When Brian suggested writing about first impressions of the Commons and my expectations, I flashed back to WordCamp NYC, sometime in late 2009, at Baruch. I was getting my MLS at Queens College, and was new to WordPress, and sat in on a couple great CUNY presentations. The last one was about the CUNY Academic Commons. Someone (was it Boone?) was talking about how information at CUNY often gets stuck in institutional silos. The image he projected explained the situation, and the rest of the presentation showed how the Commons was using open source tools like WordPress to build an academic social network address the issue.
I joined the Commons that night. The next day, I created a page on Queens College’s wiki with a picture of a silo, and couple paragraphs about this thing called the Commons, a social network built from WordPress, MediaWiki, and BuddyPress whose aim was to foster discourse and collaboration across CUNY campuses. A link to that page somehow got into Matt’s hands (thanks, @cperry), and I got a very nice thank you note, and then, several months later, a second email offering me a job as Wiki Wrangler on the Commons.
So I think there’s always been a serendipity factor around the Commons, and a sense that something unexpected is going to happen, and that social networks enable the whole deal. When I joined the Commons, there were less than 600 members and the site was still in Beta. With membership now over three thousand, like-minded members continue to create and join groups at record numbers, sharing knowledge, and building resources accessible to CUNY and beyond. Blog quantity and quality has grown exponentially. People are using the Commons in incredibly creative ways (move over, CUNY Pie), journals and reviews are springing up, and departments and programs are talking advantage of our network and its ever-expanding, and always open, box of tools.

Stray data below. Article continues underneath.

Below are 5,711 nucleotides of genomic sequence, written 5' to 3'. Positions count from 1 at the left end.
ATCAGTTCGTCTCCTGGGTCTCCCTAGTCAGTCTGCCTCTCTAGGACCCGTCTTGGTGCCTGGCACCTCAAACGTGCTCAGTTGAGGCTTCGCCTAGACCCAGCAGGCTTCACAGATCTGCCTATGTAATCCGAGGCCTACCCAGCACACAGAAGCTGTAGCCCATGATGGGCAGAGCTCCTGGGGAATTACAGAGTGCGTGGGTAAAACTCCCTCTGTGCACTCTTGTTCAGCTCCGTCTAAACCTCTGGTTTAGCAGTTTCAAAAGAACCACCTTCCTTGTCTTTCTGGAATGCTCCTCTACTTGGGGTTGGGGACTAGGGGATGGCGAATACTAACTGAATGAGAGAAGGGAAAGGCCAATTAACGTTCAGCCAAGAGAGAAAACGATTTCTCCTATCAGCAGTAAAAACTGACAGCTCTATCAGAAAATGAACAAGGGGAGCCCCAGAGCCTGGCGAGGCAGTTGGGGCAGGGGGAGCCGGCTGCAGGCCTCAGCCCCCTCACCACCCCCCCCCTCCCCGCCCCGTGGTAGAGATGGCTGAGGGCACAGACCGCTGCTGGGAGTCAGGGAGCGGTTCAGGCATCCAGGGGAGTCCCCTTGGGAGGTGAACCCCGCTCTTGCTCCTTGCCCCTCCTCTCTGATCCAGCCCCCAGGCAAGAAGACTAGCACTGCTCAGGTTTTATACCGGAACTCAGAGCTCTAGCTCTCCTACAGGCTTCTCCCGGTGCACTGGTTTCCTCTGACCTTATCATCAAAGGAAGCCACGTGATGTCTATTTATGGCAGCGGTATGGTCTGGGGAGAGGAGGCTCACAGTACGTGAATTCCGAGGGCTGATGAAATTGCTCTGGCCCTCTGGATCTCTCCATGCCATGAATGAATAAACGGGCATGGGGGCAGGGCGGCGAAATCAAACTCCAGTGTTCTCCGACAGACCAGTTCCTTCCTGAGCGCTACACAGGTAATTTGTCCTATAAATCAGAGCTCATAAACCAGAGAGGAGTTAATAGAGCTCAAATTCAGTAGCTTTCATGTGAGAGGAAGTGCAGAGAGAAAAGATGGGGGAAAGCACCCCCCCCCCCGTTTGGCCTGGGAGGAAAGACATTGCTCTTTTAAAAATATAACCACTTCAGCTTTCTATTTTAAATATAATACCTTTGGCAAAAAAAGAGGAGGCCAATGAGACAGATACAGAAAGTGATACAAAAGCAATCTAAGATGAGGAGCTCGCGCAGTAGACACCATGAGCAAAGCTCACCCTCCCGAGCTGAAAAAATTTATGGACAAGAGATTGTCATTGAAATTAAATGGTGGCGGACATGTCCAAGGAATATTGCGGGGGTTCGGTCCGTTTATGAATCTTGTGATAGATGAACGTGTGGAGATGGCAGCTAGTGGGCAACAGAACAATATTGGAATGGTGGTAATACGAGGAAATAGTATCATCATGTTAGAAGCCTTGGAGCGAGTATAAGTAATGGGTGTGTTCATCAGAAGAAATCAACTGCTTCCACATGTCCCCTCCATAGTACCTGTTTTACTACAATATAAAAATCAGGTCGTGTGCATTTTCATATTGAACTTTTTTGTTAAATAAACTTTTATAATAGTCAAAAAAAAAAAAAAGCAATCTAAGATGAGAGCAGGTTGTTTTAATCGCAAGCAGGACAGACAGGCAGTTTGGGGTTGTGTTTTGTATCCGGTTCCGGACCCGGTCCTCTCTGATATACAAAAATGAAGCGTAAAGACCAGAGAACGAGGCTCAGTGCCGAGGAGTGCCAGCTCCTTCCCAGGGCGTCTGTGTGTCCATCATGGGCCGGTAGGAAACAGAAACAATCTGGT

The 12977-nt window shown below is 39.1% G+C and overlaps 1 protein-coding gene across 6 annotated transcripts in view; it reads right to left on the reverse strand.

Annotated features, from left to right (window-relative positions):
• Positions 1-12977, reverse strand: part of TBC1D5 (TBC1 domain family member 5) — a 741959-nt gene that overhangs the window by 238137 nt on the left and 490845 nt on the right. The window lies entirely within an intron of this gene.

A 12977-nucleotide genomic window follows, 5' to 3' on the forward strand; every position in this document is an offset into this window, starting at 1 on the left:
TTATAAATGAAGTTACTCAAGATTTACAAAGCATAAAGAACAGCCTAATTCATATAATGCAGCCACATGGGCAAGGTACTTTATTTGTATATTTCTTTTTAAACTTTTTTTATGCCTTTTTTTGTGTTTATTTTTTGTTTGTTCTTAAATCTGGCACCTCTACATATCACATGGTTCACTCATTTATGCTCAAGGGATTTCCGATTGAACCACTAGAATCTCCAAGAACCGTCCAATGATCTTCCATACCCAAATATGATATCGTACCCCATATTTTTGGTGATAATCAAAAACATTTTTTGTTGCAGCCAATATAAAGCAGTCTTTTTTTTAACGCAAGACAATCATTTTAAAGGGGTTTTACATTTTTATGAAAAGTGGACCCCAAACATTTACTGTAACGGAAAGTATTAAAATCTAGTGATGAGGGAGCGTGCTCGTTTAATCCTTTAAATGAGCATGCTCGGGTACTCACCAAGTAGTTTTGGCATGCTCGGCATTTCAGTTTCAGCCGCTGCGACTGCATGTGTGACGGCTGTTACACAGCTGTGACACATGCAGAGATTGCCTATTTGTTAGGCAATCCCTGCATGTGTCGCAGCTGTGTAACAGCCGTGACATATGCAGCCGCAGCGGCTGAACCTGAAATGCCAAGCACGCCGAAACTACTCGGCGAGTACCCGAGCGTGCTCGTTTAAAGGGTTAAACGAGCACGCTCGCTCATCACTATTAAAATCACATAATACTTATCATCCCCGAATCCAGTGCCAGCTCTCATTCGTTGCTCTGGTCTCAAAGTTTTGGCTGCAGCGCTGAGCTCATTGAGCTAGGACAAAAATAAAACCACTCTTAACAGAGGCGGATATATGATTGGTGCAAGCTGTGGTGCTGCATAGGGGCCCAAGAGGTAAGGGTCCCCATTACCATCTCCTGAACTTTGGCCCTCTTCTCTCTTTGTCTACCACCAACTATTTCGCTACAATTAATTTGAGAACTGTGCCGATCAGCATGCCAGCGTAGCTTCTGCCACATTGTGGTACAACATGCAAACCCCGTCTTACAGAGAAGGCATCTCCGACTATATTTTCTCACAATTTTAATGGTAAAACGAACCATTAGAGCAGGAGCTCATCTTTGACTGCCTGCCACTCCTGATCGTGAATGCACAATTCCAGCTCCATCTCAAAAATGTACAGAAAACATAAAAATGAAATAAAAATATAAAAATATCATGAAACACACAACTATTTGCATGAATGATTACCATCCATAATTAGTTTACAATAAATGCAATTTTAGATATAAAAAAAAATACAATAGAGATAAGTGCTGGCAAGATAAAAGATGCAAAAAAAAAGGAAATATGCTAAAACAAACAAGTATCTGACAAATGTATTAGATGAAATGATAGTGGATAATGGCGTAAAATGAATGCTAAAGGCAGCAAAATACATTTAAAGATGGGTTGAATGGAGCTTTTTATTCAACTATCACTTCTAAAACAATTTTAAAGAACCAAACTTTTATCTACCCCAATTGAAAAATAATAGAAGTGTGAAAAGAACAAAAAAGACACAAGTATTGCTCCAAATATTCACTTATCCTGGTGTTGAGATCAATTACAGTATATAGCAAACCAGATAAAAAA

The Commons continues to focus on linking up CUNY’s diverse faculty and graduate students, but as it matures, its mission has broadened to serve a wider community. Commons in a Box is but one example of how the Commons is teaming up with like-minded designers, academics, and institutions and becoming a major contributor to the BuddyPress community. Who would have thought, just a couple years ago, that the Commons would be on the brink to spawn federated sites at other institutions?